There’s an oft-quoted statistic in the recruitment world that 80% of job seekers who accept a counter offer go on to leave their job within six months anyway.
Despite considerable ferreting around the internet, I can’t find the source of that fact anywhere. I suspect it might be the result of a snap poll around a recruitment office somewhere, circa 2001, and it’s become accepted lore.
Recruiters love that 80% statistic, of course, because they have a vested interest in people accepting job offers.
But even though we recruiters have some skin in the game, it doesn’t mean the argument against accepting a counter offer isn’t a very, very strong one - punchy statistics or not.
Any recruiter with a few k’s on the clock will have witnessed the slow-motion train wreck that is an accepted counter offer. Generally speaking, it ain’t pretty.
There are six major problems you’ll run into if you accept a counter offer from your current boss:
1. The real issues don’t go away
It’s rare that being underpaid or getting that promotion is the only reason for leaving a job. For most people, it’s a combination of factors that’s behind their search for greener pastures.
What this means is, even if you get that pay rise or promotion, the other important factors that compelled you to leave in the first place (such as the company culture or difficult colleagues) remain. And - worse still - they often get even more challenging after you accept the counter offer.
2. It means your employer is probably pretty crappy
If it takes you actually resigning for your employer to consider your concerns, they are not a good employer. Period. Good employers don’t make counter offers – they’re proactive in keeping good staff.
Note that this hinges on you doing your part and being open and honest about your concerns and suggesting a solution - before you start your job search.
3. It kills future pay rises or promotions
Consider where the counter offer is coming from – are you actually just getting your next pay rise or promotion in advance? Will you have to threaten to resign every time you deserve a pay rise or promotion?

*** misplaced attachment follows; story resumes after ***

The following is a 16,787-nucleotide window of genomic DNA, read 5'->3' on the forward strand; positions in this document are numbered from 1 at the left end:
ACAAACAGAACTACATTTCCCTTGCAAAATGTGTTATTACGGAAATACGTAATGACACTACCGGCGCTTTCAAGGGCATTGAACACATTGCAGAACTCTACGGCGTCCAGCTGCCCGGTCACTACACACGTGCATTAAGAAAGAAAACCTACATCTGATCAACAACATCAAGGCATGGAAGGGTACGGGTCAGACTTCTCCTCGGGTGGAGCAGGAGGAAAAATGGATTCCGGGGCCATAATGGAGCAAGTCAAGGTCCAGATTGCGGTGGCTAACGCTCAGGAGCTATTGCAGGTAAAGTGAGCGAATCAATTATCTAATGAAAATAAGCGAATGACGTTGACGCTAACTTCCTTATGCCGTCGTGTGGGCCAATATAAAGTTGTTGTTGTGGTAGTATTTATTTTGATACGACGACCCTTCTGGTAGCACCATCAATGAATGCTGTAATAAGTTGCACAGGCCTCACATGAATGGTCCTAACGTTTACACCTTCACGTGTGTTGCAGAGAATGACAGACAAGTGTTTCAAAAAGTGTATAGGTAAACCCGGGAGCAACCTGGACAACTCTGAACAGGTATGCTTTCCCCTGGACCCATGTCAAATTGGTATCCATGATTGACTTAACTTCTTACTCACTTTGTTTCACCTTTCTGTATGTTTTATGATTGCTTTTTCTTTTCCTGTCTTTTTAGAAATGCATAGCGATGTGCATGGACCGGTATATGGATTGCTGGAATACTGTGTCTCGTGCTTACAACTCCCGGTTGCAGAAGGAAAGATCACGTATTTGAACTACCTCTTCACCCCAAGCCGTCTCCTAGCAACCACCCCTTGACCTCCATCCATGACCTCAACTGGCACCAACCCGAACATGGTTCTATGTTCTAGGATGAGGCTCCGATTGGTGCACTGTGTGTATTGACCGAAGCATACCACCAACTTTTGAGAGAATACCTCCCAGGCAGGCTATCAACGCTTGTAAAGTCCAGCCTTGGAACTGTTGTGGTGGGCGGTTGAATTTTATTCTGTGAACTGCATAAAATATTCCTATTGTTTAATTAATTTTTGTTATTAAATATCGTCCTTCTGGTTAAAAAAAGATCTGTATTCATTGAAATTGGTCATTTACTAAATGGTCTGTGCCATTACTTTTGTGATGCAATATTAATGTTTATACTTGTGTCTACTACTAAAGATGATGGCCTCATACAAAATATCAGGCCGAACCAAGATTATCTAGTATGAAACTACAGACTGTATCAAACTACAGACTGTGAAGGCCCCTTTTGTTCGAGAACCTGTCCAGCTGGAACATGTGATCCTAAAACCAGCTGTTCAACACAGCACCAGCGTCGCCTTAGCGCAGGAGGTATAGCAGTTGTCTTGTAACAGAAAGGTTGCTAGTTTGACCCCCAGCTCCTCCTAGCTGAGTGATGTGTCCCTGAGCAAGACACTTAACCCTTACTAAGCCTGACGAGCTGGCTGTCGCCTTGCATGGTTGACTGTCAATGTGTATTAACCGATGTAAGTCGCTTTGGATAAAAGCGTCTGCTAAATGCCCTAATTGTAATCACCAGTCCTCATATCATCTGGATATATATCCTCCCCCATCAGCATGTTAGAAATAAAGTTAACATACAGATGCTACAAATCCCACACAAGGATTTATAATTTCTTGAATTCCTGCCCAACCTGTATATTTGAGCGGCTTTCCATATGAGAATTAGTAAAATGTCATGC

4. It kills trust
If you do accept a counter offer, I guarantee you that your boss will now question your loyalty, and view you as a flight risk. There’s a good chance they’ve made the offer just to stall for time so that they can get a succession plan in place. In the meantime, you’ll be passed over for the juiciest projects or future promotions.
5. It sours work relationships
It’s amazing how quickly this kind of thing gets out. When your colleagues discover you wrangled a pay rise by threatening to resign, don’t be surprised if they view your tactics as unfair.
6. It damages your outside reputation
If you turn down a solid offer made to you by someone in good faith, you’re wasting their time and money. They will almost certainly have turned down other candidates during the recruitment process and will now have to start from scratch. Employers have long memories - and good managers are usually well-networked with other good managers.
While you’re the only one who make the right decisions about your career, I can honestly say I can’t think of a single likely situation where I would recommend taking a counter offer (OK, sure; one that doubled your salary might give you pause for thought). And that’s whether I was involved as a recruiter or not.
If you’ve done your research and you know you deserve a pay rise, or you’d like any other change at work, you owe it to yourself and your employer to ask for it directly, before you start your job search. If things go well and you come to a mutual agreement, great. If not, then accepting a counter offer is only going to make you miserable somewhere down the line. Back yourself and your decision, hold your head high, and resign with grace.